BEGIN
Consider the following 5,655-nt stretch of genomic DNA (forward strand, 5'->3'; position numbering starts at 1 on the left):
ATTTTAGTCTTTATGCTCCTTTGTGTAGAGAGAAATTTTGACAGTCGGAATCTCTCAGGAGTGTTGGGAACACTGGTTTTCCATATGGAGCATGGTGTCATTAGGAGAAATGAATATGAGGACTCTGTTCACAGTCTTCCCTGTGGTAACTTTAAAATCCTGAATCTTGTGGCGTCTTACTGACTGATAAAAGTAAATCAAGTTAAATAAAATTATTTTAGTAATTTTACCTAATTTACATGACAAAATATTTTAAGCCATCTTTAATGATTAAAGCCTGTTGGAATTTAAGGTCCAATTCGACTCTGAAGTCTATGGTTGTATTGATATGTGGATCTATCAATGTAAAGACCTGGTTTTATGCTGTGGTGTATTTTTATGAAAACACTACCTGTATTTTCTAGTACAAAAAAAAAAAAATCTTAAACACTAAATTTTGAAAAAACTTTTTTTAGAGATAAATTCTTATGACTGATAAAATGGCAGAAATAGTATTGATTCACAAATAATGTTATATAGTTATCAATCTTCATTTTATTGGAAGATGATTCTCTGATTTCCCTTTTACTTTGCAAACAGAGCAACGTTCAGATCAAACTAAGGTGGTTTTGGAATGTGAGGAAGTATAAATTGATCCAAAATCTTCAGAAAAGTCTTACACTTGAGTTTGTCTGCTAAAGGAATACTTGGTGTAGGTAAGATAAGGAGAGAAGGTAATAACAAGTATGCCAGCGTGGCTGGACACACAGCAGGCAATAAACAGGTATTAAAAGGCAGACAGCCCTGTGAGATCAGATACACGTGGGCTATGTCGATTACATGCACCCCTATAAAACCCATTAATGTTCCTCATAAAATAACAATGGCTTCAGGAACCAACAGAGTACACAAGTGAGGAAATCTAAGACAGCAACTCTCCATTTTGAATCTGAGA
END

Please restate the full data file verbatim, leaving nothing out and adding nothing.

Consider the following 5,655-nt stretch of genomic DNA (forward strand, 5'->3'; position numbering starts at 1 on the left):
ATTTTAGTCTTTATGCTCCTTTGTGTAGAGAGAAATTTTGACAGTCGGAATCTCTCAGGAGTGTTGGGAACACTGGTTTTCCATATGGAGCATGGTGTCATTAGGAGAAATGAATATGAGGACTCTGTTCACAGTCTTCCCTGTGGTAACTTTAAAATCCTGAATCTTGTGGCGTCTTACTGACTGATAAAAGTAAATCAAGTTAAATAAAATTATTTTAGTAATTTTACCTAATTTACATGACAAAATATTTTAAGCCATCTTTAATGATTAAAGCCTGTTGGAATTTAAGGTCCAATTCGACTCTGAAGTCTATGGTTGTATTGATATGTGGATCTATCAATGTAAAGACCTGGTTTTATGCTGTGGTGTATTTTTATGAAAACACTACCTGTATTTTCTAGTACAAAAAAAAAAAAATCTTAAACACTAAATTTTGAAAAAACTTTTTTTAGAGATAAATTCTTATGACTGATAAAATGGCAGAAATAGTATTGATTCACAAATAATGTTATATAGTTATCAATCTTCATTTTATTGGAAGATGATTCTCTGATTTCCCTTTTACTTTGCAAACAGAGCAACGTTCAGATCAAACTAAGGTGGTTTTGGAATGTGAGGAAGTATAAATTGATCCAAAATCTTCAGAAAAGTCTTACACTTGAGTTTGTCTGCTAAAGGAATACTTGGTGTAGGTAAGATAAGGAGAGAAGGTAATAACAAGTATGCCAGCGTGGCTGGACACACAGCAGGCAATAAACAGGTATTAAAAGGCAGACAGCCCTGTGAGATCAGATACACGTGGGCTATGTCGATTACATGCACCCCTATAAAACCCATTAATGTTCCTCATAAAATAACAATGGCTTCAGGAACCAACAGAGTACACAAGTGAGGAAATCTAAGACAGCAACTCTCCATTTTGAATCTGAGA